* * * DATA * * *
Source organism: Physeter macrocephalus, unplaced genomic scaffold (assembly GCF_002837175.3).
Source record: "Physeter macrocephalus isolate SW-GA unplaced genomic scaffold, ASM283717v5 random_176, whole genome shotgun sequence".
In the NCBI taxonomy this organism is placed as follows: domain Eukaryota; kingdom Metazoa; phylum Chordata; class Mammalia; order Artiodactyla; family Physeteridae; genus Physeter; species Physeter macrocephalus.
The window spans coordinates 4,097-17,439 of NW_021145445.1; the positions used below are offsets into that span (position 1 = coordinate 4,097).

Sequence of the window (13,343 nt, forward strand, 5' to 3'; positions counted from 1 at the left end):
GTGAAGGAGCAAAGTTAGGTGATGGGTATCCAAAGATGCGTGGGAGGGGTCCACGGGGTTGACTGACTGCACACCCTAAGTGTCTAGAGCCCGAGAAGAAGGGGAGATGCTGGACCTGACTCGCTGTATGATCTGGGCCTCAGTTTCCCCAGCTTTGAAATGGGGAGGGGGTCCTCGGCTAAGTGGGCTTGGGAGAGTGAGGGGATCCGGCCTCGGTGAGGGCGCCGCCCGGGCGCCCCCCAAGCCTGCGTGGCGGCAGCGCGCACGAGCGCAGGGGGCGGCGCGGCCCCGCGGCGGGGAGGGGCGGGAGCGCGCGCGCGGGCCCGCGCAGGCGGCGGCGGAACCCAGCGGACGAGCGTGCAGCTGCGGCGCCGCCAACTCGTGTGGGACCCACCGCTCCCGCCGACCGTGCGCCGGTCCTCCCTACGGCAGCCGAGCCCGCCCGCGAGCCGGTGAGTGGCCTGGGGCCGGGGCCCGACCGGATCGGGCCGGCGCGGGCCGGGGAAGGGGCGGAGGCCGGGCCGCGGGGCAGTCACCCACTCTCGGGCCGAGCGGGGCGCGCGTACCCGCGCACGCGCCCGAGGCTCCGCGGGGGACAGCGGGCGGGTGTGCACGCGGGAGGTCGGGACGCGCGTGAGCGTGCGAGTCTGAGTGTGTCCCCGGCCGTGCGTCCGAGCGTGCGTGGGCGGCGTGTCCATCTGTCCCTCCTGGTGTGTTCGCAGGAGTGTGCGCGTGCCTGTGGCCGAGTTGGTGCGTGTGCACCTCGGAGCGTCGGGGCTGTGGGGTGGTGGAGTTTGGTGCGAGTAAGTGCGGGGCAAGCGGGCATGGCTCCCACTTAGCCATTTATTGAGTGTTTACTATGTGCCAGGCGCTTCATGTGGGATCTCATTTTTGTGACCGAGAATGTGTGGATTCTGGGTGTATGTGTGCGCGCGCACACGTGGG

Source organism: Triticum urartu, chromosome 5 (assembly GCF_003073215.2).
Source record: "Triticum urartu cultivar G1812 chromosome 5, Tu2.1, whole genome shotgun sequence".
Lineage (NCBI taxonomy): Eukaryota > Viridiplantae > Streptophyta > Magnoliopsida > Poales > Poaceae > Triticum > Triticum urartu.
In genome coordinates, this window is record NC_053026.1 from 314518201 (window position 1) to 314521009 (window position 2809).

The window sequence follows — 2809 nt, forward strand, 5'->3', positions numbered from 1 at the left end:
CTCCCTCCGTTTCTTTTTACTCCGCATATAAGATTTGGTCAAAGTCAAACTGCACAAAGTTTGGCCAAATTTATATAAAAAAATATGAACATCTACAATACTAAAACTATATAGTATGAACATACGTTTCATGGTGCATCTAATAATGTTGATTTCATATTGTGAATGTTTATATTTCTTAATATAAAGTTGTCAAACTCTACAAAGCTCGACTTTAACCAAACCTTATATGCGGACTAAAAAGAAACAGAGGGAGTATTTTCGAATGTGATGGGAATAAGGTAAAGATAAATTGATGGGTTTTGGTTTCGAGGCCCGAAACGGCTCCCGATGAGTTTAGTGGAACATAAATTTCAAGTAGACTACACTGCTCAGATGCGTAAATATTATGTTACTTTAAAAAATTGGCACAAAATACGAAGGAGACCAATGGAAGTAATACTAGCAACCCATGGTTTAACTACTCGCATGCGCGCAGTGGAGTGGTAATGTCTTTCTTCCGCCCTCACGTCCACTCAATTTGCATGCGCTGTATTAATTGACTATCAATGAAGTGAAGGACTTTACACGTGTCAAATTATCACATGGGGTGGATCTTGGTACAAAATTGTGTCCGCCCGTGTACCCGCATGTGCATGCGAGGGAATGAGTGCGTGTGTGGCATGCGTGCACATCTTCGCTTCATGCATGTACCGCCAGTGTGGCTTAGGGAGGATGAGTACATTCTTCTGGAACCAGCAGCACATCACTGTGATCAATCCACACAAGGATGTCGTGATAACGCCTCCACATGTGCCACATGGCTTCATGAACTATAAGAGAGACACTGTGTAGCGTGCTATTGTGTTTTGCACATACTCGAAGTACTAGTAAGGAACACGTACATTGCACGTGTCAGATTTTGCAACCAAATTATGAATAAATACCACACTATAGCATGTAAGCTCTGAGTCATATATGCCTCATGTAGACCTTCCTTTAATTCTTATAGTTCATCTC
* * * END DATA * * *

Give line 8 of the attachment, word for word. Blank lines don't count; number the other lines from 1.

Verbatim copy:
Source record: "Triticum urartu cultivar G1812 chromosome 5, Tu2.1, whole genome shotgun sequence".